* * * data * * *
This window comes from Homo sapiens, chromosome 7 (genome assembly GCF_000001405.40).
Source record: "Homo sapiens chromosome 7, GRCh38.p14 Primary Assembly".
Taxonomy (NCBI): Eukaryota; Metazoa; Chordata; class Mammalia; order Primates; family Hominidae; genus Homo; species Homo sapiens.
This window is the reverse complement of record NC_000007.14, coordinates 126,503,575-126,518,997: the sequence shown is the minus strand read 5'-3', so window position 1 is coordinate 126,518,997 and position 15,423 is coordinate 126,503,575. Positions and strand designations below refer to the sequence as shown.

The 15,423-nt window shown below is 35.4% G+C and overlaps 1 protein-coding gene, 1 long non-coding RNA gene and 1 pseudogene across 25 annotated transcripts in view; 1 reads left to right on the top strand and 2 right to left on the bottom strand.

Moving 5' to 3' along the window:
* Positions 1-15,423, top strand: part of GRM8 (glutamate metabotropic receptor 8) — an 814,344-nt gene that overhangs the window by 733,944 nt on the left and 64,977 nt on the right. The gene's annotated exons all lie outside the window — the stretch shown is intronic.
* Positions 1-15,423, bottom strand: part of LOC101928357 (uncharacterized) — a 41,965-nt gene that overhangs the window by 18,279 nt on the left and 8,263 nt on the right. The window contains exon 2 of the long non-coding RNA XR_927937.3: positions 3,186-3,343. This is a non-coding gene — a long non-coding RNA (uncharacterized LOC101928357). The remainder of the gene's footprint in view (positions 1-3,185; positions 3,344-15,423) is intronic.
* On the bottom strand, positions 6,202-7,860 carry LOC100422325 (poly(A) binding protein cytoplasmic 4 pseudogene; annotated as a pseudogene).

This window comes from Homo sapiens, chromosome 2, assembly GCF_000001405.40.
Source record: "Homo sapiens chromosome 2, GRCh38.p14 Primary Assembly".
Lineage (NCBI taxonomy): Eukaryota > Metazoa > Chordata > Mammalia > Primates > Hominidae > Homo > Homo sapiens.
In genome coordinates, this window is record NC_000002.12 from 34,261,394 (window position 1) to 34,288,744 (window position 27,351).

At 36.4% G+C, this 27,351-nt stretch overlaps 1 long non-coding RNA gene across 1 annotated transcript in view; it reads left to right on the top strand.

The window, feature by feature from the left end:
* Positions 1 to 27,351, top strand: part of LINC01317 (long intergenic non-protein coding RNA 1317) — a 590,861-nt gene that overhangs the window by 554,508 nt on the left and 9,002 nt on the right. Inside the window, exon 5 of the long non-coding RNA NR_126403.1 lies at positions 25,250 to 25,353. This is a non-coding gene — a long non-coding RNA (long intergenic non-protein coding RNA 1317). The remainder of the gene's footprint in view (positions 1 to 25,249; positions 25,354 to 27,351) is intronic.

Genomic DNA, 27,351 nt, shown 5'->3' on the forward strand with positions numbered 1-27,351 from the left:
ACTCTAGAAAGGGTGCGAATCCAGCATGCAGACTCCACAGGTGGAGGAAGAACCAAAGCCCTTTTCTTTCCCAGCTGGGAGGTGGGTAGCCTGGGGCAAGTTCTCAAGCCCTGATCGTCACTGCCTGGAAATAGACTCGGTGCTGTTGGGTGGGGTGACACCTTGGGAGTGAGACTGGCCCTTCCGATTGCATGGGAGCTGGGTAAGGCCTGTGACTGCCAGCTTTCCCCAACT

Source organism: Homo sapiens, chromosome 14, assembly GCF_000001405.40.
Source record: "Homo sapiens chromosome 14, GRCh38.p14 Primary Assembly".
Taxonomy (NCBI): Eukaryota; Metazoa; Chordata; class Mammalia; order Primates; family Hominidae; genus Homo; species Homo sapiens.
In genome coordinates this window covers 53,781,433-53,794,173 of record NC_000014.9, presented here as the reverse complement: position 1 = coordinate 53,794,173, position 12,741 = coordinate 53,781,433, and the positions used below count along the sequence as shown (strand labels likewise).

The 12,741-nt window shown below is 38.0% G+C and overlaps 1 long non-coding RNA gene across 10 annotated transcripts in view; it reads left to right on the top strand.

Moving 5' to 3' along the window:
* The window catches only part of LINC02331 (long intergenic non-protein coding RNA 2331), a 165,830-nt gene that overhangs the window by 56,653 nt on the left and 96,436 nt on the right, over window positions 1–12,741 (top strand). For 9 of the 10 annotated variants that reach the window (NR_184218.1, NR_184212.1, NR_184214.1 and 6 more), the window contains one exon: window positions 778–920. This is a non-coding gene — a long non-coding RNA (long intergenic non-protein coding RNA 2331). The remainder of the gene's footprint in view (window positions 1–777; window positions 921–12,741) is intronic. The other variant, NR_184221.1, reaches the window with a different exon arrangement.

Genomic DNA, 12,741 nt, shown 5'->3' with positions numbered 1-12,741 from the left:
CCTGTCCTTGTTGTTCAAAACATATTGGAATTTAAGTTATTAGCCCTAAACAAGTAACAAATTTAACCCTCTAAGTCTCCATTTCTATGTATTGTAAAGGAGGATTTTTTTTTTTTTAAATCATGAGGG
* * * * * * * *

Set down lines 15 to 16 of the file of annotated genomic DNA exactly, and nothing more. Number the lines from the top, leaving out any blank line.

The window, feature by feature from the left end:
* Positions 1 to 27,351, top strand: part of LINC01317 (long intergenic non-protein coding RNA 1317) — a 590,861-nt gene that overhangs the window by 554,508 nt on the left and 9,002 nt on the right. Inside the window, exon 5 of the long non-coding RNA NR_126403.1 lies at positions 25,250 to 25,353. This is a non-coding gene — a long non-coding RNA (long intergenic non-protein coding RNA 1317). The remainder of the gene's footprint in view (positions 1 to 25,249; positions 25,354 to 27,351) is intronic.